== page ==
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    HomeHealthFor healthy knees, being 11 pounds lighter can make all the difference

    For healthy knees, being 11 pounds lighter can make all the difference

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    Gaining even a small amount of weight may not only damage your knees — leading to pain, stiffness and mobility issues — but also increase your odds of needing knee replacement surgery, according to research presented last month at the International Congress on Obesity.

    Among study participants, a gain of just 11 pounds made total knee replacement 34 percent more likely for women and 25 percent more likely for men. The finding stems from the researchers’ review of two studies, involving some 264,000 people.

    Overall, however, they reviewed data from 23 studies, focusing on the relationship between weight gain and knee osteoarthritis and finding that, as weight increased, participants’ symptoms and radiographic scans of their knees indicated worsening osteoarthritis.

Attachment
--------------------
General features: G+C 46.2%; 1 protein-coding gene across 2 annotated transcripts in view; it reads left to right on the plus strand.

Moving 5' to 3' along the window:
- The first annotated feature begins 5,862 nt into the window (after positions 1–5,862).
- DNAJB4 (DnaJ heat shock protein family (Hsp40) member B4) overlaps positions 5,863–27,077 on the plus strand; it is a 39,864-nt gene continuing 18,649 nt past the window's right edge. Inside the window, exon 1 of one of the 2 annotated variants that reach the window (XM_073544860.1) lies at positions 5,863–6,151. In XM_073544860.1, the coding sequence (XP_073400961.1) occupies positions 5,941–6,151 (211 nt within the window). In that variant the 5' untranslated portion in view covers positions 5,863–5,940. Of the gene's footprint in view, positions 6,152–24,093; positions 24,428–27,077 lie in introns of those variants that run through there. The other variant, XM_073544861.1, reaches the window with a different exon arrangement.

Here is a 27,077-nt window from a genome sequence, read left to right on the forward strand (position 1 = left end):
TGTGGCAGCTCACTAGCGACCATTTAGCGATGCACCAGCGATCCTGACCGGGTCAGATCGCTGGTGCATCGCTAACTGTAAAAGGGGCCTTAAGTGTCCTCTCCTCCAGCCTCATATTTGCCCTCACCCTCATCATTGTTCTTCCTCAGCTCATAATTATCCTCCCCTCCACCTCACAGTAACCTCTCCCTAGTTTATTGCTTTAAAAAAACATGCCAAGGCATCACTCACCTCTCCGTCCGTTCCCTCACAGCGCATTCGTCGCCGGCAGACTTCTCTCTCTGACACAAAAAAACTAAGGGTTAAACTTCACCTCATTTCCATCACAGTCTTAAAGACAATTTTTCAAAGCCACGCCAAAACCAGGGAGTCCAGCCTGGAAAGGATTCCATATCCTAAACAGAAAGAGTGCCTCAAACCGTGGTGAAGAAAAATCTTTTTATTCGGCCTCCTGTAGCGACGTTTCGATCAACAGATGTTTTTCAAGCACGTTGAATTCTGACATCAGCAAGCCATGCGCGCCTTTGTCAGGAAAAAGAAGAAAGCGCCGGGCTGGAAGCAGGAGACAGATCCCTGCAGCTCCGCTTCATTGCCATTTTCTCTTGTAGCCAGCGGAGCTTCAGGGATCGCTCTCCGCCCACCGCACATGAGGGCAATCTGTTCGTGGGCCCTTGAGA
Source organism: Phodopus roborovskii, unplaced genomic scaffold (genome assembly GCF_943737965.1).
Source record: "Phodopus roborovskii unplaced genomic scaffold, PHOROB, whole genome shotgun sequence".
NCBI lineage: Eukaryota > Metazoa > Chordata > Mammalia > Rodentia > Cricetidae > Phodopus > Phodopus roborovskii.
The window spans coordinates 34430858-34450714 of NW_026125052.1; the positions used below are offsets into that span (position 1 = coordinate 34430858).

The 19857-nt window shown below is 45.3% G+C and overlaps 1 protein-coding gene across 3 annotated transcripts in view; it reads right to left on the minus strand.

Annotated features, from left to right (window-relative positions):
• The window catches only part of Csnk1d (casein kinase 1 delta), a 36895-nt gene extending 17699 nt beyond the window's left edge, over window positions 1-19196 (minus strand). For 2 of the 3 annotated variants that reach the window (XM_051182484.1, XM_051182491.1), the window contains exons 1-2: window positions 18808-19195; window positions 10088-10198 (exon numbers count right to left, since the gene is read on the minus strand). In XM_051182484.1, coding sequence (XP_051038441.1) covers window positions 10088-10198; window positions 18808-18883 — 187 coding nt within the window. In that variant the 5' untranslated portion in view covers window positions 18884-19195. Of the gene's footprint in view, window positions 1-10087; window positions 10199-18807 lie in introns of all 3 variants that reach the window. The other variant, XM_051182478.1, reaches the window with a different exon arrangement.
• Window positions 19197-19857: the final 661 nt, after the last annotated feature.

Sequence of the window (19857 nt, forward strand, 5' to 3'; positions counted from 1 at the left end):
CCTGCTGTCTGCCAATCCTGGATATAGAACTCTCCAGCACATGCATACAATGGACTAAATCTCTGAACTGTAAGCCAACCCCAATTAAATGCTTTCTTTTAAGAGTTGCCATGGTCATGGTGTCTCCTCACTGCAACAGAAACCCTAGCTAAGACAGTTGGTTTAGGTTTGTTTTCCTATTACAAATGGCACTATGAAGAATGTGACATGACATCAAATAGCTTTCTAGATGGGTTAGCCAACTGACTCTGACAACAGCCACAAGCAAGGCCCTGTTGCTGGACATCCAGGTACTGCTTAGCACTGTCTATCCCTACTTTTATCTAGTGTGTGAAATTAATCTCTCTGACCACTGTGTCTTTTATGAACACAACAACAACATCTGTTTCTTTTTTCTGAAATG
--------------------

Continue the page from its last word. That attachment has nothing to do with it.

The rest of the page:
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    The Centers for Disease Control and Prevention cites osteoarthritis as the most common type of arthritis; more than 32 million American adults have the degenerative joint disease. It can damage any joint, but the knees are one of the most commonly affected joints.

    Osteoarthritis develops when the cartilage that acts as a cushion between the bones in a joint breaks down or wears away, giving the condition its “wear and tear” disease nickname. This leaves the bones in the joint to rub together, causing pain, stiffness and movement issues.

    No cure exists for knee osteoarthritis, but treatment may include medication, physical therapy and activity modifications. If that proves to be insufficient, knee replacement surgery may be an option, with arthritic parts of the joint removed and replaced with metal, plastic or ceramic parts.

    First performed in the 1960s, the surgery has become fairly common, according to the American Academy of Orthopaedic Surgeons, with more than 750,000 knee replacements done each year in the United States. Based on their findings, the researchers suggest that preventing weight gain — which they say is easier than losing weight — should reduce the risk for knee osteoarthritis and the number of needed knee replacements.

    This article is part of The Post’s “Big Number” series, which takes a brief look at the statistical aspect of health issues. Additional information and relevant research are available through the hyperlinks.

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